The Eight Circuit Bankruptcy  Appellate Panel denied an application seeking to discharge student loans because the debtor voluntarily quit a full-time job eight months prior to filing bankruptcy.

The debtor, Erin Kemp, is a 36-year-old single mom raising a 13-year-old daughter in Arkansas.  She obtained a psychology degree in 2010 and for the past 17 years she worked for a bank earning up to $45,000 per year.  However, eight months prior to filing bankruptcy she quit her full-time bank job due to problems with depression and anxiety and took a part-time job at Lowe’s earning $13.46 per hour. She supplemented her income by performing home daycare services as well.


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Last week the bankruptcy court for the Western District of Missouri discharged $37,243 of federal student loans for Michael Abney despite the fact that he was not required to make any payment on his account under an Income Based Repayment plan (IBR). (See In re Abney)

The facts of the case are as follows:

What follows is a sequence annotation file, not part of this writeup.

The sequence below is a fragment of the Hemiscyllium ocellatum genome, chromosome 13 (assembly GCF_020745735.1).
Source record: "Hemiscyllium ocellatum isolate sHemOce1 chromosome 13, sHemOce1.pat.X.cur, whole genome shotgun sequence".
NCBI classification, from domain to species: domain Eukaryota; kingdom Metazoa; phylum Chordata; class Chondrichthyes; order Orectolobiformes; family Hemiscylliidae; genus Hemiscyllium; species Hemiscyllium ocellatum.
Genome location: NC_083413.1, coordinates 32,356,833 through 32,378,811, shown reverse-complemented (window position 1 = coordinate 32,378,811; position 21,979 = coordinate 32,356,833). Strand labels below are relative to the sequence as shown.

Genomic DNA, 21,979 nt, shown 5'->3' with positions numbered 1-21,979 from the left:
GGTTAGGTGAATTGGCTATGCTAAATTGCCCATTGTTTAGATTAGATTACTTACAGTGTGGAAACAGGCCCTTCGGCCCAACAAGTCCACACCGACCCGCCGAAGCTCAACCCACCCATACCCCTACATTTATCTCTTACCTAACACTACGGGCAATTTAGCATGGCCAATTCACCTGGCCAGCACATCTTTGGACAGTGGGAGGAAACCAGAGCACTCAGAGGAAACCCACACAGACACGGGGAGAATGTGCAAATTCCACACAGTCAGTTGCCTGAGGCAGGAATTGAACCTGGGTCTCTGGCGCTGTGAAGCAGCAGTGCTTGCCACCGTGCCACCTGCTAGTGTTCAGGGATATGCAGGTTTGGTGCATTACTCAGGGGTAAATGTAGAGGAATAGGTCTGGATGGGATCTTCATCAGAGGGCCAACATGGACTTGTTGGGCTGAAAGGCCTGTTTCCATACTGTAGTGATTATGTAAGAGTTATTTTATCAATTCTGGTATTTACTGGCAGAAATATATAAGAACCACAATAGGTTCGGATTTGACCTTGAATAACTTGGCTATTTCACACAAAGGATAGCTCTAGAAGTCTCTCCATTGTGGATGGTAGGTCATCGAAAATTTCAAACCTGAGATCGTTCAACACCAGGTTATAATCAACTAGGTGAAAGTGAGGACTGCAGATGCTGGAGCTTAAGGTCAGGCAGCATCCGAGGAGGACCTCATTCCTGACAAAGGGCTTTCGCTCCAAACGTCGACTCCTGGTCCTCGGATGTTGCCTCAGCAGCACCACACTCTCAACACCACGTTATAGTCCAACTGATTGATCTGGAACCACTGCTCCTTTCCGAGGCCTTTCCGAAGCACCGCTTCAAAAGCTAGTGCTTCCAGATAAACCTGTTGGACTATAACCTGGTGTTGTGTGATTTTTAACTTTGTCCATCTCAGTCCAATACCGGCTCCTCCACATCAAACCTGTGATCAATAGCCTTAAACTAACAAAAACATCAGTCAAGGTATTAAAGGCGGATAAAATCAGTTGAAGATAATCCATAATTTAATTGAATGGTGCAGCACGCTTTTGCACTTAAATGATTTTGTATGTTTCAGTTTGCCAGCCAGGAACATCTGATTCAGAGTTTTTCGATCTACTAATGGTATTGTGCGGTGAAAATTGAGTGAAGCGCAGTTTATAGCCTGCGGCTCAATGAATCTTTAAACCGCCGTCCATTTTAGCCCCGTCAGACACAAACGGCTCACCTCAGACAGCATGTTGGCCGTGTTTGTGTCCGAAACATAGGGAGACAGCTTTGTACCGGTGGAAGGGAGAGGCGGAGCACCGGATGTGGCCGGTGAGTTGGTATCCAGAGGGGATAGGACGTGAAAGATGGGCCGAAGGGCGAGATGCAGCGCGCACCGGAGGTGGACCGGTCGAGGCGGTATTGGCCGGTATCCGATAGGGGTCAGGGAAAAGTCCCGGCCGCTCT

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The 8th Circuit Bankruptcy Appellate Panel denied Kathryn Nielen’s application to discharge her student loans, and the result, although discouraging in many respects, is not all that surprising. (Nielsen vs. ACS Inc, No. 13-6034, 8th BAP 2014)  The debtor graduated high school in 1995 and went on to obtain an Associates of Science degree in

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There has been a definite change in the attitude of bankruptcy courts are taking towards the discharge of student loans in bankruptcy.  I am reading cases throughout the nation that indicate a greater willingness of the Courts to discharge these debts.  A case affecting debtors in Nebraska with student loan debt underscore this recent change

I think most bankruptcy attorneys would agree that Student Loans are the single most difficult debt to discharge in bankruptcy.  This is because Section 523(a)(8) of the Bankruptcy Code prohibits the discharge of student loans unless the debtor can show that it imposes an “undue hardship” on the debtor and the debtor’s dependents.   Proving that